The Bottom Line
● Domestic and International equity markets had a volatile week as traders digested mixed economic news and U.S. Fed officials entered a speaking black out period leading up to the FOMC meeting next week.
● Treasury yields were also volatile for the week with auctions seeing strong demand, the 10-year was up 2bps and the 2-year rose 1bps.
● Mixed economic news painted a murky picture for the week, Small Business Optimism unexpectedly shot up and inflation, as measured by the CPI, came in softer than expected, but jobless claims missed their mark.
Has Volatility Returned?
U.S. and European markets spent most of the week in the red. Friday saw most of the selling action, but this was partially due to what’s called the “Triple Witching”, which occurs once a quarter when stock option, stock index futures, and stock index option contracts all expire on the same day. Volatility seems to be the new normal for the month of September with the VIX (an index used to measure volatility on the S&P 500) climbing over +26% since the start of September. The STOXX Europe 600 was down -0.96% as the German federal elections draw nearer. The S&P 500 was down -0.57% for the week as market participants shifted their focus to next week’s FOMC meeting. Traders will be closely monitoring the language used in the press conference following the meeting. With conflicting economic datapoints emerging over the past several weeks, traders are looking for any clues as to when the Fed will begin tapering its asset purchase programs. Most base case assumptions are that an announcement will be made in November, however this could be delayed if Congress can’t come to an accord on the U.S. government debt ceiling. While most U.S. and European markets were dismal for the week, Japanese equities and the Russell were able to eek out a modest gain of +0.39% and+0.42% respectively for the week.
Digits & Did You Knows
TWENTY YEARS AGO — The US stock market did not open at its regular time of 9:30am ET on Tuesday 9/11/01, shutting down after the first plane hit the North Tower of the World Trade Center at 8:46am ET and the second plane hit the South Tower at 9:03am ET. When the market did reopen on Monday 9/17/21, the S&P 500 fell 4.9% (total return) for the day.(source: BTN Research).
TAXES – Congress will debate 3 major tax hikes designed to offset the cost of the proposed $3.5 trillion social infrastructure bill: 1) a corporate income tax increase (to raise $1 trillion over 10 years), 2) a corporate tax on overseas income (to raise $550 billion), and 3) a higher capital gains tax (to raise $322 billion).(source: CNBC, BTN Research).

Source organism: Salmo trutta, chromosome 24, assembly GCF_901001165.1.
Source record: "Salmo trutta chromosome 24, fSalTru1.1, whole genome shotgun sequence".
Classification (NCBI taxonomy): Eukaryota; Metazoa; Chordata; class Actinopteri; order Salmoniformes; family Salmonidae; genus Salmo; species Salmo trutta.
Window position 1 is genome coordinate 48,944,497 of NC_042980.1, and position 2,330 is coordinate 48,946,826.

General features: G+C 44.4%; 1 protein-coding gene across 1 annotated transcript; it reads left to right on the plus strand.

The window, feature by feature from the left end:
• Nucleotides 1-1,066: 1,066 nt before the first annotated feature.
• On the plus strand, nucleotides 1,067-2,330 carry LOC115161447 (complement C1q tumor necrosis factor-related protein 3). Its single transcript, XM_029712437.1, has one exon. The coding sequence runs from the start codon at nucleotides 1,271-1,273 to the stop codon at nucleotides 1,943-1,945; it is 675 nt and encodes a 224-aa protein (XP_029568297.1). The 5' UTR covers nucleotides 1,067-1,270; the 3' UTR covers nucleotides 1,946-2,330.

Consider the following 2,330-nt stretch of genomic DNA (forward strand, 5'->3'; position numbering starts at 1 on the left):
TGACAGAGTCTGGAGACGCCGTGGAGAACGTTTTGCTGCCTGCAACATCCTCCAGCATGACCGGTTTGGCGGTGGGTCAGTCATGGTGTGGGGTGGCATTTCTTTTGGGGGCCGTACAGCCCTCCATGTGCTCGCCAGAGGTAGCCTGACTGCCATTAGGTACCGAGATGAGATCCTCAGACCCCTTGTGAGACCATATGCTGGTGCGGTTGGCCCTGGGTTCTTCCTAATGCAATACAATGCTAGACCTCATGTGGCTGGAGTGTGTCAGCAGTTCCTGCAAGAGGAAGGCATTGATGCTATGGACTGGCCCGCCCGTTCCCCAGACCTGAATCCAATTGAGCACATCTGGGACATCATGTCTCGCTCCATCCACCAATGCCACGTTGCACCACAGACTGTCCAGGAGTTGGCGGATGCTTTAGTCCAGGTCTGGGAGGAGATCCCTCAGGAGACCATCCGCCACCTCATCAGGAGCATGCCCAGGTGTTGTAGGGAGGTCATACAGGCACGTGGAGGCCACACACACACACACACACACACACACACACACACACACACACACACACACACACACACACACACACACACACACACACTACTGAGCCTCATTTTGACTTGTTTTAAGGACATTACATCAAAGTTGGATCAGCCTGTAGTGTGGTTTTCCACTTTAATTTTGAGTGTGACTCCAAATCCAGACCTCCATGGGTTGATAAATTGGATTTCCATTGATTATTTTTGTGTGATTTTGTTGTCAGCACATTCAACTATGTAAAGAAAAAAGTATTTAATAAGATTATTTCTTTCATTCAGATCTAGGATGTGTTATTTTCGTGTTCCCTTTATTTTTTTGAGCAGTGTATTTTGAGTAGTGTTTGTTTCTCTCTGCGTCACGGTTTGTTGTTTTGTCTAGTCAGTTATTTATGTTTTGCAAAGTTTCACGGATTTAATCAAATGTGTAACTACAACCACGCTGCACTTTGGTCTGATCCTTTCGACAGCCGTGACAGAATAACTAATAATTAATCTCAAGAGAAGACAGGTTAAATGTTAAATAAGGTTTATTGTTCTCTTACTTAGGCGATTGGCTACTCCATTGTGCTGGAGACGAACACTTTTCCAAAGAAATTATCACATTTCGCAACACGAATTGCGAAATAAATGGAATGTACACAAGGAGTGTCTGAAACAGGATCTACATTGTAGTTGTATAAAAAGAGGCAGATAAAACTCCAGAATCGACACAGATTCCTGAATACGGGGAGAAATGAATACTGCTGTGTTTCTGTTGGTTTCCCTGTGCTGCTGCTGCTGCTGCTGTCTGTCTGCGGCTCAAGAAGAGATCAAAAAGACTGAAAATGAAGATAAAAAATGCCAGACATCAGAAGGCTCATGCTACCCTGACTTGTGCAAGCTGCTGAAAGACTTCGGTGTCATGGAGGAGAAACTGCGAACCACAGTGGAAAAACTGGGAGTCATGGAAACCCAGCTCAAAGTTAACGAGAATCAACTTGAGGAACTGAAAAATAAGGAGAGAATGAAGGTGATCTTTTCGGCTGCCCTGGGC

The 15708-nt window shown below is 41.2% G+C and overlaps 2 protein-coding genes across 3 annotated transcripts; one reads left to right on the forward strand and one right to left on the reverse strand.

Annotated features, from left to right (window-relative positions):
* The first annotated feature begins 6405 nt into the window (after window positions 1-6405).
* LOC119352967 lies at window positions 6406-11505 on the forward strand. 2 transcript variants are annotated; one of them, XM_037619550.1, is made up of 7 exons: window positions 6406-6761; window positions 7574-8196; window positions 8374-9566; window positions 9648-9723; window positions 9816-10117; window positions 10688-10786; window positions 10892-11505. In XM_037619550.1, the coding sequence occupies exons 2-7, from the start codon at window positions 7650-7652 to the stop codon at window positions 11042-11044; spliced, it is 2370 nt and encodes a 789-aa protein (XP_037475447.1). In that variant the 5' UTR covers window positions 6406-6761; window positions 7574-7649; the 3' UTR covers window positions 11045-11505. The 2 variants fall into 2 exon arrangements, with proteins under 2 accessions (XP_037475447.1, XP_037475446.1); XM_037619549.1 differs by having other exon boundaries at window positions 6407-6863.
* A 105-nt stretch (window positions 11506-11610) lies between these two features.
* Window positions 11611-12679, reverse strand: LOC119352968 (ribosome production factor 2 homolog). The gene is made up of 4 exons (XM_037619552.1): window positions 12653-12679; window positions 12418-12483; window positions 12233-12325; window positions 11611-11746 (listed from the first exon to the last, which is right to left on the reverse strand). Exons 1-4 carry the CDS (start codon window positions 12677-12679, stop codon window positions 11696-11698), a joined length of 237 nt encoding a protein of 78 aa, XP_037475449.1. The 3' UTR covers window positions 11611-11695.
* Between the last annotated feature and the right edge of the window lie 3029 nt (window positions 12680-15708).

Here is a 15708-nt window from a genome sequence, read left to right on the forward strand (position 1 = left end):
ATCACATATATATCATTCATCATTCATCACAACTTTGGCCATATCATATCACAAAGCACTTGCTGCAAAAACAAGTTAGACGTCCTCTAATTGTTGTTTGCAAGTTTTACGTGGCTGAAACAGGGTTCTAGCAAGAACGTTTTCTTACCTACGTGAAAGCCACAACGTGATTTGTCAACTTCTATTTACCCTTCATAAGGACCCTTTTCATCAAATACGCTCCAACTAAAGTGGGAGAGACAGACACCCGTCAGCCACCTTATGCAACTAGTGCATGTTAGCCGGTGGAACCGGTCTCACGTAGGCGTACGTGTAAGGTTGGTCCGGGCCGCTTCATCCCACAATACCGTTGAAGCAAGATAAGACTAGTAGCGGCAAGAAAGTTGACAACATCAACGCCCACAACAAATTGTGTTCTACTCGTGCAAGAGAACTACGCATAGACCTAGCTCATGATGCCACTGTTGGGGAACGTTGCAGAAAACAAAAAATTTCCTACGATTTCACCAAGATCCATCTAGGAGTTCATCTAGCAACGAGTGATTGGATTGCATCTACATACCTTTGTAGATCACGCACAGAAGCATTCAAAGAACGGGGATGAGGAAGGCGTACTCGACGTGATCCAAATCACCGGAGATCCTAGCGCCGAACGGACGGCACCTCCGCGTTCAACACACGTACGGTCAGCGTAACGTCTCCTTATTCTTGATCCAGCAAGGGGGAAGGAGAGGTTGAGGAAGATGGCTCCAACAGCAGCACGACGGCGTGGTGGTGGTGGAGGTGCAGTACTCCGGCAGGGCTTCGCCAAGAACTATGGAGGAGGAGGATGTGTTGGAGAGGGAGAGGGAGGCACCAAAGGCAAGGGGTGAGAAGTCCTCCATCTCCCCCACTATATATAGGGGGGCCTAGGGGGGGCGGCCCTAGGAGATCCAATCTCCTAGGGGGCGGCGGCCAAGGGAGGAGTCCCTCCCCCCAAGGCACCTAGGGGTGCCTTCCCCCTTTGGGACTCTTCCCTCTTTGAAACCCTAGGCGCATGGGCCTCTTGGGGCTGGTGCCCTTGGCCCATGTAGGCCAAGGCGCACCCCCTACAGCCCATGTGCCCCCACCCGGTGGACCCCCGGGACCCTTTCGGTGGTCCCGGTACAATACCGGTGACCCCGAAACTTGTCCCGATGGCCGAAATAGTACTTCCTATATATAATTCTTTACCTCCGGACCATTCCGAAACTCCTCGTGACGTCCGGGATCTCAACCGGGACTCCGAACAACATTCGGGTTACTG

Source: Bloomberg. Asset‐class performance is presented by using market returns from an exchange‐traded fund (ETF) proxy that best represents its respective broad asset class. Returns shown are net of fund fees for and do not necessarily represent performance of specific mutual funds and/or exchange‐traded funds recommended by the Prime Capital Investment Advisors. The performance of those funds may be substantially different than the performance of the broad asset classes and to proxy ETFs represented here. U.S. Bonds (iShares Core U.S. Aggregate Bond ETF); High‐YieldBond(iShares iBoxx $ High Yield Corporate Bond ETF); Intl Bonds (SPDR® Bloomberg Barclays International Corporate Bond ETF); Large Growth (iShares Russell 1000 Growth ETF); Large Value (iShares Russell 1000 ValueETF);MidGrowth(iSharesRussell Mid‐CapGrowthETF);MidValue (iSharesRussell Mid‐Cap Value ETF); Small Growth (iShares Russell 2000 Growth ETF); Small Value (iShares Russell 2000 Value ETF); Intl Equity (iShares MSCI EAFE ETF); Emg Markets (iShares MSCI Emerging Markets ETF); and Real Estate (iShares U.S. Real Estate ETF). The return displayed as “Allocation” is a weighted average of the ETF proxies shown as represented by: 30% U.S. Bonds, 5% International Bonds, 5% High Yield Bonds, 10% Large Growth, 10% Large Value, 4% Mid Growth, 4%Mid Value, 2% Small Growth, 2% Small Value, 18% International Stock, 7% Emerging Markets, 3% Real Estate.
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